“Monster!” Muriel had screamed when she found herself alone with the beast inside a dark one-room shack. The horror of everything fell on her. She screamed hysterically, nonsensically. When her voice began to give out, she whispered accusingly again and again: “Monster. Monster.” The creature tapped its chest with a paw, producing a heavy thump. It seemed to smile, although the rows of finely pointed teeth and enormity of the mouth only made its appearance more terrible. “Maaamaaa.” It stated, swatting her in the side of the head. “Maaamaaa.”

She wasn’t sure how long she’d been with the creature. The seed corn bag, now barely a bag, was her mattress in the corner of the mossy cabin that leaned inward on itself. Much had happened in the meantime too. She was sure she was quite a bit taller. Many of her teeth had fallen out. Some of them had grown back in. She knew how to avoid getting hit or dragged by her mat of hair: compliance. She ate the food, lumps of raw meat. She stayed inside. If she had to call it something, Muriel called it Mama, although in her head, she spelled it M-o-m-m-a. Mama had been the word she wrote on cards and Christmas presents.

Momma seemed to live for eating and stories. Certainly grooming was not a priority. Muriel was grateful for the mercy of no longer being able to smell its stench. She was certain that she smelled the same way. Every day, sometimes several times a day if the beast was not out hunting, Muriel read stories aloud from a pile of books. Over and over, by flashlight. The bottom of the pile was damp and molding on the mud and moss floor. Some were too damaged to read properly, so she improvised as she turned the mildewed pages. New flashlights would appear regularly. New books too. Less often, an article of rumpled, blood-spattered clothing would be waiting for her when she woke up. Muriel had taken to shoving the dead flashlights into the gaps in the wall. Lacking Momma’s thick fur, it was often too cold to sleep.

When she felt, once again, on the verge of losing her mind, she worked up the strength and courage to run away. Muriel had no hope that she would truly get away. Momma always found her. There would be consequences. Bruises, maybe broken bones. She’d lie in her corner again, consumed by the physical pain. She would heal. Read. Plot. This process had played out six times. She knew the count only because she’d started keeping track with tick marks on the wall after the third time.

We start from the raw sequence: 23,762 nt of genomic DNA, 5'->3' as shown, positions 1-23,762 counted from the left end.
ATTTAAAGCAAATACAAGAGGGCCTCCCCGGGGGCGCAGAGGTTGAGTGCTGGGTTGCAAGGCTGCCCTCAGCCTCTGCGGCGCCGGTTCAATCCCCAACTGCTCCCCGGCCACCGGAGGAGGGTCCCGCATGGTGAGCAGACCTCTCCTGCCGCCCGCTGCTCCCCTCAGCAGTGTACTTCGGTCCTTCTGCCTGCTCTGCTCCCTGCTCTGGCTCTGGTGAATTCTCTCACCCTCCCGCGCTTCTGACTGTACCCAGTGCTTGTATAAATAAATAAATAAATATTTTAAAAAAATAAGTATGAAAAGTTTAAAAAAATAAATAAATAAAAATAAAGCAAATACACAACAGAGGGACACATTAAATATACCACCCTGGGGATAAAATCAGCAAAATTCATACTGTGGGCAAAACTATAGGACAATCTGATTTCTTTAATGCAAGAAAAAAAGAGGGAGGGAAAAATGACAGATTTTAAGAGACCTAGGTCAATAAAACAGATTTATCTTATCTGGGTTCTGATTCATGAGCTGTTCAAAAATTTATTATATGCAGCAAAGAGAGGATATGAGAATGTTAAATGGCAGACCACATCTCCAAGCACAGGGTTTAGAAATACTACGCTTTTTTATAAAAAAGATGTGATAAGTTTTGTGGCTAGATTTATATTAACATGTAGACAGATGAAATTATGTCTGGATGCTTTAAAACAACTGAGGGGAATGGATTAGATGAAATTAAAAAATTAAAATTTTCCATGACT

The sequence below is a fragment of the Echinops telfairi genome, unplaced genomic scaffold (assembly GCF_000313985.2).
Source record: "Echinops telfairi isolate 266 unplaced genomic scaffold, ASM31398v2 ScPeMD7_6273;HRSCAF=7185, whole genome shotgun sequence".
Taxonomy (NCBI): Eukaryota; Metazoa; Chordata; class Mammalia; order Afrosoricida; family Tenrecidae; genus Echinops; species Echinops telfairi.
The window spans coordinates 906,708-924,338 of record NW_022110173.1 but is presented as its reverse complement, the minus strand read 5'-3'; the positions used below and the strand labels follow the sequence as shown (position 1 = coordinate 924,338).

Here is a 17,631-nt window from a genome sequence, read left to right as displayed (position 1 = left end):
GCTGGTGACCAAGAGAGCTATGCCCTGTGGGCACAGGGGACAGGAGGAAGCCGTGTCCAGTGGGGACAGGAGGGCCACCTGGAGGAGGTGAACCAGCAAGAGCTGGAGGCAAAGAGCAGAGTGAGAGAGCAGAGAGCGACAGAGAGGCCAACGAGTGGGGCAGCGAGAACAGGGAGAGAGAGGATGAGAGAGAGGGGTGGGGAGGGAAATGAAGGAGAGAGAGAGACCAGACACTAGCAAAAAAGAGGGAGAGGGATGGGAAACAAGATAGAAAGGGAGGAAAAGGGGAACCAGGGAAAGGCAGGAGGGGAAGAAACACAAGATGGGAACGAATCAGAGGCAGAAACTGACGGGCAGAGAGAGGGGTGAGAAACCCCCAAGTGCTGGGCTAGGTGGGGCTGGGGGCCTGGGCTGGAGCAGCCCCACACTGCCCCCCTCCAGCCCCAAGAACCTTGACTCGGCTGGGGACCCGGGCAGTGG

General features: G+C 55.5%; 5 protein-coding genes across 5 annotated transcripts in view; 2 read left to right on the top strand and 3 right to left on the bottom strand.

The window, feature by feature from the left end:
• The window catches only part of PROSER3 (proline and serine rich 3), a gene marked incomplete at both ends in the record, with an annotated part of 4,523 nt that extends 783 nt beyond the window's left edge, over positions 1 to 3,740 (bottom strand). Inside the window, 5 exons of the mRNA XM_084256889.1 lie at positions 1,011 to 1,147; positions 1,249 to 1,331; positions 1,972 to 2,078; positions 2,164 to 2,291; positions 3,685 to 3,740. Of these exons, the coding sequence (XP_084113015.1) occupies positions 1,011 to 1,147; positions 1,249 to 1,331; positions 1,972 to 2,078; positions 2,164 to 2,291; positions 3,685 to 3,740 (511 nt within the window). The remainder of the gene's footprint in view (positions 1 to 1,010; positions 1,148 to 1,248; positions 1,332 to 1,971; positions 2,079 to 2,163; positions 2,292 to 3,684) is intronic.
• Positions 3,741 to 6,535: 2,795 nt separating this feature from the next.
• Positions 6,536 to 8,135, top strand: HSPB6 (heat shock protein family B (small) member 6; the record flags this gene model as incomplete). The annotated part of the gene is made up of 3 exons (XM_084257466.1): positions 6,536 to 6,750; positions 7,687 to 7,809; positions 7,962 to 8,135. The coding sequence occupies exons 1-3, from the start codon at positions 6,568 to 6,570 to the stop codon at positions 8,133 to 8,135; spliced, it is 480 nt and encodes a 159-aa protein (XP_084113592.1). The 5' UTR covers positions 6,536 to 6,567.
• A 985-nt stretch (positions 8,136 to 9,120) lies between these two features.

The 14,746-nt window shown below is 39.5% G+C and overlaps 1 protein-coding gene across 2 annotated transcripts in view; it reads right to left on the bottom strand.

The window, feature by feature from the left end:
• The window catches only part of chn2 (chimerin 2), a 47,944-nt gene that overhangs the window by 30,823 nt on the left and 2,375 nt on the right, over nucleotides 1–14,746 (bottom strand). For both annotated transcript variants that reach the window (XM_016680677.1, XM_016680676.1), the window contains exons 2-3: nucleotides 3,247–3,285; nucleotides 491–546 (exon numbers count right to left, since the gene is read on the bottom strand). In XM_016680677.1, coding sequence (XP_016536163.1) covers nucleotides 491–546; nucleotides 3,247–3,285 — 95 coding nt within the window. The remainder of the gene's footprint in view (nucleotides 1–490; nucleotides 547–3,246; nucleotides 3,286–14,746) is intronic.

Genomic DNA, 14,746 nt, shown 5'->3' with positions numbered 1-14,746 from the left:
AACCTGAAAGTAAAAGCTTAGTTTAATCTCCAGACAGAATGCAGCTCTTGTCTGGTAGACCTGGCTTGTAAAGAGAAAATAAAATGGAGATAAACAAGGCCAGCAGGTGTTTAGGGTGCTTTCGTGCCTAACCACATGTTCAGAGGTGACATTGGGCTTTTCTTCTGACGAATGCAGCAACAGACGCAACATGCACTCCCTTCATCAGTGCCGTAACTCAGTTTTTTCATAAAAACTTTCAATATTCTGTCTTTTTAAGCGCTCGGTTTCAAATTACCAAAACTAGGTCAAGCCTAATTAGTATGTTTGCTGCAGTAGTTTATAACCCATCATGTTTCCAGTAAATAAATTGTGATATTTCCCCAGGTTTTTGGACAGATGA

Her seventh foray into the woods began with a step that landed on a sharp stick. It sank into the tender arch of her bare foot, but she didn’t have time to acknowledge it. She limped farther into the woods, cautious of her noise, her smell. Momma’s senses were finely tuned. It was, after all, a skilled hunter and stalker. Muriel wondered if the wind had already betrayed her. She paused, not breathing for a moment, listening for heavy footsteps or shaking trees but hearing only her heart and the involuntary grinding of her teeth. 

In the past, with the hope of getting away for good, she had rubbed herself with wild ramps, mud, and damp leaves to try to mask her scent. This time, her goal was merely distance and time away. She pushed through the thick brambles as quickly as should could, as straight as she could. She imagined a clearing ahead. Maybe a house or a convenience store. A bait shop. Her face and arms were covered in scratches but she tried not to think about Momma’s ability to smell blood. She focused on getting through to whatever was beyond the woods. The squirrels scolded as she pushed through the brush. She wished she could strangle all of them into silence. The birds too. Who knew what they were telling Momma with their songs? Muriel imagined its massive body stooping to rip herbs from the ground, and then turning its propane-tank-sized head to the sky to sniff the wind and listen.

And then she spotted a shade of orange she hadn’t seen for a lifetime. She moved closer, cautiously through the woods. She discovered a gravel road, just yards away. On the opposite side of the road, a woman in an orange vest bent to pick up trash with a spike. She hadn’t seen another person in a lifetime either. The woman in the vest looked up in Muriel’s direction and briefly scanned the woods before getting back to work.

Muriel squinted down the road in both directions. There was no car in sight. No house. Just a gravel road, one person, and more woods. But surely something was nearby. Maybe something useful. Maybe near enough. Will I scare her? Muriel wondered. I might look like a monster. I do look like one. Will she run away? Muriel imagined the woman’s fate if Momma found her.

The familiar shaking of earth and treetops and the breaking of branches interrupted her thoughts. It was inevitable. She’d never really planned to get away. Muriel took one step backward toward the steady booming. She briefly pictured the cabin and the moldy books, recalled the stench and the memory-dreams of Momma’s brutality. Muriel stepped back toward the road, where the woman looked past her, gaping. “The end,” she whispered to herself, dashing onto the road with her arms open wide.

 

Congratulations to Heather, we hope she enjoys her swag.